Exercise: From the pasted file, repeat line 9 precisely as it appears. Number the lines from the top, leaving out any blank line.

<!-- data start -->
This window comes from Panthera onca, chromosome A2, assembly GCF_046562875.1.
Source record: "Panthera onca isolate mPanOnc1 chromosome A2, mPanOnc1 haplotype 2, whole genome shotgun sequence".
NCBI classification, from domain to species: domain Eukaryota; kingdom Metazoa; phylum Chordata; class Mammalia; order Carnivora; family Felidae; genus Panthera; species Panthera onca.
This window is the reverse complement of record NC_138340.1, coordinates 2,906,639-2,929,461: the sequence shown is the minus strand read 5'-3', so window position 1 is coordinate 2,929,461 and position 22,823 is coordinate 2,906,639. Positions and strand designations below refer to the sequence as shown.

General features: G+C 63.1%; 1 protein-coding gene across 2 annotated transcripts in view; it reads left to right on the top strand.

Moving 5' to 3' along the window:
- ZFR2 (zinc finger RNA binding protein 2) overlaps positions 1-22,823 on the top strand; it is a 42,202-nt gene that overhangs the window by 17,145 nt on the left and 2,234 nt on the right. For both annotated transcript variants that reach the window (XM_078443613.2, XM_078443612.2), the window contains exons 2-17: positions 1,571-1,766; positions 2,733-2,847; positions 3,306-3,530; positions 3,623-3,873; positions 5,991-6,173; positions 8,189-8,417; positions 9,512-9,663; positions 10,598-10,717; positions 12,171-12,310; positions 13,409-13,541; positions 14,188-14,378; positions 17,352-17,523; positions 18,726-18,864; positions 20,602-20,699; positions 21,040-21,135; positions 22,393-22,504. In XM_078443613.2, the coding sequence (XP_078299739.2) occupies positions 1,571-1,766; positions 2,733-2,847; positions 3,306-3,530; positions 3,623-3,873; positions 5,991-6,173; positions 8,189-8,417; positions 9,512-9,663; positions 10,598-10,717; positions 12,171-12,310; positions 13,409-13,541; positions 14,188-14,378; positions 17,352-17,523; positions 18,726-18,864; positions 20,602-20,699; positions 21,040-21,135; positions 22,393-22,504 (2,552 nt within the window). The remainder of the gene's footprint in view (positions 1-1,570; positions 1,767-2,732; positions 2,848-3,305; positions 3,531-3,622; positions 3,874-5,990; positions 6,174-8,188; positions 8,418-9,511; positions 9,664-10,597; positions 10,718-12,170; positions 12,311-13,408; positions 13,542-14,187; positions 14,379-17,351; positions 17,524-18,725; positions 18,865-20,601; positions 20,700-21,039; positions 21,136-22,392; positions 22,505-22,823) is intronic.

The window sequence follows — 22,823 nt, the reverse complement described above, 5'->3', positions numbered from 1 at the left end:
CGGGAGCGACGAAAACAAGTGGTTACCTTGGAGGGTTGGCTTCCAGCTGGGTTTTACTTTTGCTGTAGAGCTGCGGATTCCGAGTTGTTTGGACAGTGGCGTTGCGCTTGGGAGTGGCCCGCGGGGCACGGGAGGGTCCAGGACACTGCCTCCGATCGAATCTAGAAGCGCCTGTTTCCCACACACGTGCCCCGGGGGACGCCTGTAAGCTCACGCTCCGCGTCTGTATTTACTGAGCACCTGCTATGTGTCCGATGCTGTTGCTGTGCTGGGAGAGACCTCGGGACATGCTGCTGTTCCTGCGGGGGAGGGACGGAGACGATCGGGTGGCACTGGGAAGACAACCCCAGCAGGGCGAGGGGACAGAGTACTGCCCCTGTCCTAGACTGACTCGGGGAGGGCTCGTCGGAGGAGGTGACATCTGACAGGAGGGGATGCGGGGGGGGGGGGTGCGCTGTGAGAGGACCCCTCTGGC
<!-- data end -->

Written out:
CGGGAGCGACGAAAACAAGTGGTTACCTTGGAGGGTTGGCTTCCAGCTGGGTTTTACTTTTGCTGTAGAGCTGCGGATTCCGAGTTGTTTGGACAGTGGCGTTGCGCTTGGGAGTGGCCCGCGGGGCACGGGAGGGTCCAGGACACTGCCTCCGATCGAATCTAGAAGCGCCTGTTTCCCACACACGTGCCCCGGGGGACGCCTGTAAGCTCACGCTCCGCGTCTGTATTTACTGAGCACCTGCTATGTGTCCGATGCTGTTGCTGTGCTGGGAGAGACCTCGGGACATGCTGCTGTTCCTGCGGGGGAGGGACGGAGACGATCGGGTGGCACTGGGAAGACAACCCCAGCAGGGCGAGGGGACAGAGTACTGCCCCTGTCCTAGACTGACTCGGGGAGGGCTCGTCGGAGGAGGTGACATCTGACAGGAGGGGATGCGGGGGGGGGGGGTGCGCTGTGAGAGGACCCCTCTGGC